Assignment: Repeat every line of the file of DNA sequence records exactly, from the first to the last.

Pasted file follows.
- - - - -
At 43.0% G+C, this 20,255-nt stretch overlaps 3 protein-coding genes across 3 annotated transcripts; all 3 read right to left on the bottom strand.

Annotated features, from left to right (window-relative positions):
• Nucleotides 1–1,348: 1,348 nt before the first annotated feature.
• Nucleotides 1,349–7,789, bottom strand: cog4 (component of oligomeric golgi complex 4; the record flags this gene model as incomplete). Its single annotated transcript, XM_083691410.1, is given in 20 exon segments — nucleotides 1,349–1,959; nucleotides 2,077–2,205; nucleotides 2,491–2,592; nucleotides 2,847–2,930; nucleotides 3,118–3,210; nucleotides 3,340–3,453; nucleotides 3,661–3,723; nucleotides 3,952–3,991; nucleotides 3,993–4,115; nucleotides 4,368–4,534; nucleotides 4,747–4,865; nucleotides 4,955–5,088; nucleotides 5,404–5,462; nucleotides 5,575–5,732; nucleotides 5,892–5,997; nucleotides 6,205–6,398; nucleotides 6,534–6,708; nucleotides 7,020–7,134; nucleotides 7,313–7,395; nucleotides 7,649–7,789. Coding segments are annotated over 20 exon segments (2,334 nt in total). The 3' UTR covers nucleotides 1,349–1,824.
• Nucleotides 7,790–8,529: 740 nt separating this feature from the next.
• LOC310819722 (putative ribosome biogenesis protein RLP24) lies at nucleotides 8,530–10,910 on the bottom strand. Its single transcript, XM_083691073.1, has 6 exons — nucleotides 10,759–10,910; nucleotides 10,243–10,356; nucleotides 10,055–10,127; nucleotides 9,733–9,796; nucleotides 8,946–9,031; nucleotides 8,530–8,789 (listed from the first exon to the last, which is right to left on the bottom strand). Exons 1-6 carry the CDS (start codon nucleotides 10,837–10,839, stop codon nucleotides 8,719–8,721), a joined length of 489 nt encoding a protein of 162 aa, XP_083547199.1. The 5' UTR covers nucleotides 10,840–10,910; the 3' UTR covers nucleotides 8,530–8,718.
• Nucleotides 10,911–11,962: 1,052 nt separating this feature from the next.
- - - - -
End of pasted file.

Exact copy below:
At 43.0% G+C, this 20,255-nt stretch overlaps 3 protein-coding genes across 3 annotated transcripts; all 3 read right to left on the bottom strand.

Annotated features, from left to right (window-relative positions):
• Nucleotides 1–1,348: 1,348 nt before the first annotated feature.
• Nucleotides 1,349–7,789, bottom strand: cog4 (component of oligomeric golgi complex 4; the record flags this gene model as incomplete). Its single annotated transcript, XM_083691410.1, is given in 20 exon segments — nucleotides 1,349–1,959; nucleotides 2,077–2,205; nucleotides 2,491–2,592; nucleotides 2,847–2,930; nucleotides 3,118–3,210; nucleotides 3,340–3,453; nucleotides 3,661–3,723; nucleotides 3,952–3,991; nucleotides 3,993–4,115; nucleotides 4,368–4,534; nucleotides 4,747–4,865; nucleotides 4,955–5,088; nucleotides 5,404–5,462; nucleotides 5,575–5,732; nucleotides 5,892–5,997; nucleotides 6,205–6,398; nucleotides 6,534–6,708; nucleotides 7,020–7,134; nucleotides 7,313–7,395; nucleotides 7,649–7,789. Coding segments are annotated over 20 exon segments (2,334 nt in total). The 3' UTR covers nucleotides 1,349–1,824.
• Nucleotides 7,790–8,529: 740 nt separating this feature from the next.
• LOC310819722 (putative ribosome biogenesis protein RLP24) lies at nucleotides 8,530–10,910 on the bottom strand. Its single transcript, XM_083691073.1, has 6 exons — nucleotides 10,759–10,910; nucleotides 10,243–10,356; nucleotides 10,055–10,127; nucleotides 9,733–9,796; nucleotides 8,946–9,031; nucleotides 8,530–8,789 (listed from the first exon to the last, which is right to left on the bottom strand). Exons 1-6 carry the CDS (start codon nucleotides 10,837–10,839, stop codon nucleotides 8,719–8,721), a joined length of 489 nt encoding a protein of 162 aa, XP_083547199.1. The 5' UTR covers nucleotides 10,840–10,910; the 3' UTR covers nucleotides 8,530–8,718.
• Nucleotides 10,911–11,962: 1,052 nt separating this feature from the next.